We don’t achieve success on a bright Monday morning. Success can be in anything, be it in losing weight, or running a startup, or writing a book. As Jim Rohn, famous entrepreneur, author and motivational speaker, would say,
“Success is a few simple disciplines, practiced every day. While failure is simply a few errors in judgment, repeated every day”.
When you aggregate gains on a lot of smaller things, over a period of time, it will be the difference between success and failure. It is very similar to compounding of wealth.
This theory has been around for some time and is called “aggregation of marginal gains”. It was made popular by Sir Dave Brailsford during his stint in Team Sky and British Cycling Team.
Sir Dave Brailsford was the Performance Director of British Cycling. He adopted a methodology wherein if you start improving 1% on everything and anything that goes into riding a bike, those small gains would add up to considerable improvement.
He was proved right when Britain went on to win two cycling gold medals in 2004 Olympics, their highest tally in a cycling event in any olympics since 1908. In 2008 and 2012 Olympics, they dominated the proceedings by winning eight gold medals.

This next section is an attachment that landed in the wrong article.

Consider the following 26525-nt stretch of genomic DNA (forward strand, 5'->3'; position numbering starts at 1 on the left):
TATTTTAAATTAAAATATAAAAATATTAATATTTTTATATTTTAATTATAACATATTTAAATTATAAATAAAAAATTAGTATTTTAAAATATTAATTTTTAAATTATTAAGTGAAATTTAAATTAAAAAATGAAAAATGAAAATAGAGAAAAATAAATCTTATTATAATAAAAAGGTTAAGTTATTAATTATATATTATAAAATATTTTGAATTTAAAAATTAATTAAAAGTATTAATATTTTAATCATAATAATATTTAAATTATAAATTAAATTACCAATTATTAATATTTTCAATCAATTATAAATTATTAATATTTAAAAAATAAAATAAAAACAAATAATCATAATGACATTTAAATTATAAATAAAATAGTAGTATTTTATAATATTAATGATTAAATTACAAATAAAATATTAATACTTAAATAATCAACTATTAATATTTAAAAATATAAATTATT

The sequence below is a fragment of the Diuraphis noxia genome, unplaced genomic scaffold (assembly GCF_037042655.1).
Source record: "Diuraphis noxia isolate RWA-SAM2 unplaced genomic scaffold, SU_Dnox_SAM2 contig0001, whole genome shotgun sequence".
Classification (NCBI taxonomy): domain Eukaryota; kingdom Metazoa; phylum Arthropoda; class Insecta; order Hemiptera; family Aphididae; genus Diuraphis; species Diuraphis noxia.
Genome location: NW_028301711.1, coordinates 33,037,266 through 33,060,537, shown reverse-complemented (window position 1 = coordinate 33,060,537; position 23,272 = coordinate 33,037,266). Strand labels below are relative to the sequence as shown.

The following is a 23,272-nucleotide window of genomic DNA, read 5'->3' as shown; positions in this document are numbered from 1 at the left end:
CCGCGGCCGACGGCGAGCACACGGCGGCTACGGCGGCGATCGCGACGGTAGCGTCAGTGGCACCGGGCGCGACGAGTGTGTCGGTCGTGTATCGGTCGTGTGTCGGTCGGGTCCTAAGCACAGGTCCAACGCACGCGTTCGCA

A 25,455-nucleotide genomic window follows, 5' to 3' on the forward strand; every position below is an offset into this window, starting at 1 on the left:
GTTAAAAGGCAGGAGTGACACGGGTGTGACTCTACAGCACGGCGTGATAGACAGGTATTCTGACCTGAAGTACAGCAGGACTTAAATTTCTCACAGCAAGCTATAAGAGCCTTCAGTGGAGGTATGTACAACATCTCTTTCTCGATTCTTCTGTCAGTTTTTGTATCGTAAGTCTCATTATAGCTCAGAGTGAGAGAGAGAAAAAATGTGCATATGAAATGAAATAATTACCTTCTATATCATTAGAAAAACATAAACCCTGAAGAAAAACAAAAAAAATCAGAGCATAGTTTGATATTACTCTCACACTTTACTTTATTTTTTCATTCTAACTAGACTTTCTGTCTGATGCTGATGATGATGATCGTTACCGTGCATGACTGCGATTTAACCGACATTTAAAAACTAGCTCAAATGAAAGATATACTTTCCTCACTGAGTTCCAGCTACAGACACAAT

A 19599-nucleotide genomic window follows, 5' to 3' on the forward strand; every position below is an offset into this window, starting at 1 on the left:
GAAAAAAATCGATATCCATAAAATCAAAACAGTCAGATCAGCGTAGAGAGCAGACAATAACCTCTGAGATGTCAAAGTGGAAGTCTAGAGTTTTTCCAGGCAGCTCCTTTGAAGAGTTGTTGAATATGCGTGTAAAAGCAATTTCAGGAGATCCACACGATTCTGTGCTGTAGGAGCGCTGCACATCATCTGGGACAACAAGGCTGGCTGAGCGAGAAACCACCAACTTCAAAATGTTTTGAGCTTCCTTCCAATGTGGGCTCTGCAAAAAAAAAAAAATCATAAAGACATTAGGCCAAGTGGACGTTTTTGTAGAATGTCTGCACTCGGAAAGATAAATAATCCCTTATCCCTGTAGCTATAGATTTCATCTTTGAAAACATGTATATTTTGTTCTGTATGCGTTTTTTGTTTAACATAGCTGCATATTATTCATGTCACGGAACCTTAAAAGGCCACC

In 2010, he joined Team Sky, a cycling team as General Manager and Performance Director. He faced an arduous task of turning things around and ultimately winning the coveted ‘Tour De France’. He applied his ‘aggregation of marginal gains’ practise and orchestrated consecutive Tour de France victories of Team Sky in 2012 and 2013.
Often, these smaller things are ignored and ridiculed. We think that these smaller things will not impact on a larger level and don’t give its due importance. We strive for things that have a big bang impact with minimum effort and time. But in reality, aggregation of marginal gains over a period of time, practised with discipline will make us successful.
I first heard about “Theory of aggregation of marginal gains” from here (above image is taken from that link). One can apply this in any realm of life. Let us say, you have set a goal to reduce weight. You start practising daily fitness exercises combined with disciplined dieting. You don’t lose weight overnight. It happens daily but it’s not noticeable. Over a period of time, you start aggregating the gains i.e. you start noticing the loss of weight.